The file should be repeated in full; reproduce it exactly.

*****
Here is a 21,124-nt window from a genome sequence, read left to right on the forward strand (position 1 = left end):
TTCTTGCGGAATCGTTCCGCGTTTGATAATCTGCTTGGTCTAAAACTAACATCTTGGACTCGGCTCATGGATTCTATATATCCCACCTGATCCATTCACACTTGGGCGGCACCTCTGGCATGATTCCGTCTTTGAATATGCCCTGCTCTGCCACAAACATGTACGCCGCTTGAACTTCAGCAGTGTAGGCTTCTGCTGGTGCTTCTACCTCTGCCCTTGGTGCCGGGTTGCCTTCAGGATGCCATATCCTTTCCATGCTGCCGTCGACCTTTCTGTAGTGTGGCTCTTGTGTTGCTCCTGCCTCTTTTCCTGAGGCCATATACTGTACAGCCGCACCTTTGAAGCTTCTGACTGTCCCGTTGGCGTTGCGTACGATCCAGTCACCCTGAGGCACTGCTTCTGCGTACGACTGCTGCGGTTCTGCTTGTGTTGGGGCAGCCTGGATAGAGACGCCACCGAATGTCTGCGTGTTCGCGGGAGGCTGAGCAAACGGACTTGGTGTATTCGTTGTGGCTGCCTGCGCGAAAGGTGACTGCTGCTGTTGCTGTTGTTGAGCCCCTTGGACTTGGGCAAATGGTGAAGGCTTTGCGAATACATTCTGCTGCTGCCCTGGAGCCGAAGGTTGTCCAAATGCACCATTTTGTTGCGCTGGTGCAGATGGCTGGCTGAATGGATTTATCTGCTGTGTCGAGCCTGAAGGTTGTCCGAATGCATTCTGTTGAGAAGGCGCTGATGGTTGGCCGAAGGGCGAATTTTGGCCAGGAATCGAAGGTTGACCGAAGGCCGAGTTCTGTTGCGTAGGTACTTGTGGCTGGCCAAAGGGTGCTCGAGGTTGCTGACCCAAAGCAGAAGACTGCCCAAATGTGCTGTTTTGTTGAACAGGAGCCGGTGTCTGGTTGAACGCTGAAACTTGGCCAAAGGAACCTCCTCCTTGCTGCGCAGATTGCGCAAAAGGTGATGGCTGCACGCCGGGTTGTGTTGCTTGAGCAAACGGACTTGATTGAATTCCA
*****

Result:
Here is a 21,124-nt window from a genome sequence, read left to right on the forward strand (position 1 = left end):
TTCTTGCGGAATCGTTCCGCGTTTGATAATCTGCTTGGTCTAAAACTAACATCTTGGACTCGGCTCATGGATTCTATATATCCCACCTGATCCATTCACACTTGGGCGGCACCTCTGGCATGATTCCGTCTTTGAATATGCCCTGCTCTGCCACAAACATGTACGCCGCTTGAACTTCAGCAGTGTAGGCTTCTGCTGGTGCTTCTACCTCTGCCCTTGGTGCCGGGTTGCCTTCAGGATGCCATATCCTTTCCATGCTGCCGTCGACCTTTCTGTAGTGTGGCTCTTGTGTTGCTCCTGCCTCTTTTCCTGAGGCCATATACTGTACAGCCGCACCTTTGAAGCTTCTGACTGTCCCGTTGGCGTTGCGTACGATCCAGTCACCCTGAGGCACTGCTTCTGCGTACGACTGCTGCGGTTCTGCTTGTGTTGGGGCAGCCTGGATAGAGACGCCACCGAATGTCTGCGTGTTCGCGGGAGGCTGAGCAAACGGACTTGGTGTATTCGTTGTGGCTGCCTGCGCGAAAGGTGACTGCTGCTGTTGCTGTTGTTGAGCCCCTTGGACTTGGGCAAATGGTGAAGGCTTTGCGAATACATTCTGCTGCTGCCCTGGAGCCGAAGGTTGTCCAAATGCACCATTTTGTTGCGCTGGTGCAGATGGCTGGCTGAATGGATTTATCTGCTGTGTCGAGCCTGAAGGTTGTCCGAATGCATTCTGTTGAGAAGGCGCTGATGGTTGGCCGAAGGGCGAATTTTGGCCAGGAATCGAAGGTTGACCGAAGGCCGAGTTCTGTTGCGTAGGTACTTGTGGCTGGCCAAAGGGTGCTCGAGGTTGCTGACCCAAAGCAGAAGACTGCCCAAATGTGCTGTTTTGTTGAACAGGAGCCGGTGTCTGGTTGAACGCTGAAACTTGGCCAAAGGAACCTCCTCCTTGCTGCGCAGATTGCGCAAAAGGTGATGGCTGCACGCCGGGTTGTGTTGCTTGAGCAAACGGACTTGATTGAATTCCA